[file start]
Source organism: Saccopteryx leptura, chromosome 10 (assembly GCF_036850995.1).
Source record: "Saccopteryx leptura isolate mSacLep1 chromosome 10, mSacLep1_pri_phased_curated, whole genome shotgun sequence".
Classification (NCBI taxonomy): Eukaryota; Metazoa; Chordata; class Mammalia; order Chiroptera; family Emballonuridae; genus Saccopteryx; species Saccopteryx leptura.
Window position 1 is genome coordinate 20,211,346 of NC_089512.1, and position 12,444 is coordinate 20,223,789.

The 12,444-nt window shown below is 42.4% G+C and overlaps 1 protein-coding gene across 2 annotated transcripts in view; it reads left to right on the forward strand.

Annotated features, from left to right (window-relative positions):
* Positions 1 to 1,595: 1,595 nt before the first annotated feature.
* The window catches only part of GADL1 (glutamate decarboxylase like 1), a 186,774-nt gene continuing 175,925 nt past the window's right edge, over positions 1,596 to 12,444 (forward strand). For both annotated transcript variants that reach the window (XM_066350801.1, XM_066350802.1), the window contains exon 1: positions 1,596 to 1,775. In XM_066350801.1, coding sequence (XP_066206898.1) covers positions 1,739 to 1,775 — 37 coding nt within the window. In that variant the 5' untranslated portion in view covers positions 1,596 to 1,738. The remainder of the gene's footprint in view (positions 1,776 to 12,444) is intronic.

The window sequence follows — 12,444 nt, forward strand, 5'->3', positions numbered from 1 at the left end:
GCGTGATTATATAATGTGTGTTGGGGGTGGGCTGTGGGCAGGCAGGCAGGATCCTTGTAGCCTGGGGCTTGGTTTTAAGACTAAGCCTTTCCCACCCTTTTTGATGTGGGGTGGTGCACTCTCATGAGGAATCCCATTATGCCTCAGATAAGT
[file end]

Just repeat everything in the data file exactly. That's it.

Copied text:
Source organism: Saccopteryx leptura, chromosome 10 (assembly GCF_036850995.1).
Source record: "Saccopteryx leptura isolate mSacLep1 chromosome 10, mSacLep1_pri_phased_curated, whole genome shotgun sequence".
Classification (NCBI taxonomy): Eukaryota; Metazoa; Chordata; class Mammalia; order Chiroptera; family Emballonuridae; genus Saccopteryx; species Saccopteryx leptura.
Window position 1 is genome coordinate 20,211,346 of NC_089512.1, and position 12,444 is coordinate 20,223,789.

The 12,444-nt window shown below is 42.4% G+C and overlaps 1 protein-coding gene across 2 annotated transcripts in view; it reads left to right on the forward strand.

Annotated features, from left to right (window-relative positions):
* Positions 1 to 1,595: 1,595 nt before the first annotated feature.
* The window catches only part of GADL1 (glutamate decarboxylase like 1), a 186,774-nt gene continuing 175,925 nt past the window's right edge, over positions 1,596 to 12,444 (forward strand). For both annotated transcript variants that reach the window (XM_066350801.1, XM_066350802.1), the window contains exon 1: positions 1,596 to 1,775. In XM_066350801.1, coding sequence (XP_066206898.1) covers positions 1,739 to 1,775 — 37 coding nt within the window. In that variant the 5' untranslated portion in view covers positions 1,596 to 1,738. The remainder of the gene's footprint in view (positions 1,776 to 12,444) is intronic.

The window sequence follows — 12,444 nt, forward strand, 5'->3', positions numbered from 1 at the left end:
GCGTGATTATATAATGTGTGTTGGGGGTGGGCTGTGGGCAGGCAGGCAGGATCCTTGTAGCCTGGGGCTTGGTTTTAAGACTAAGCCTTTCCCACCCTTTTTGATGTGGGGTGGTGCACTCTCATGAGGAATCCCATTATGCCTCAGATAAGT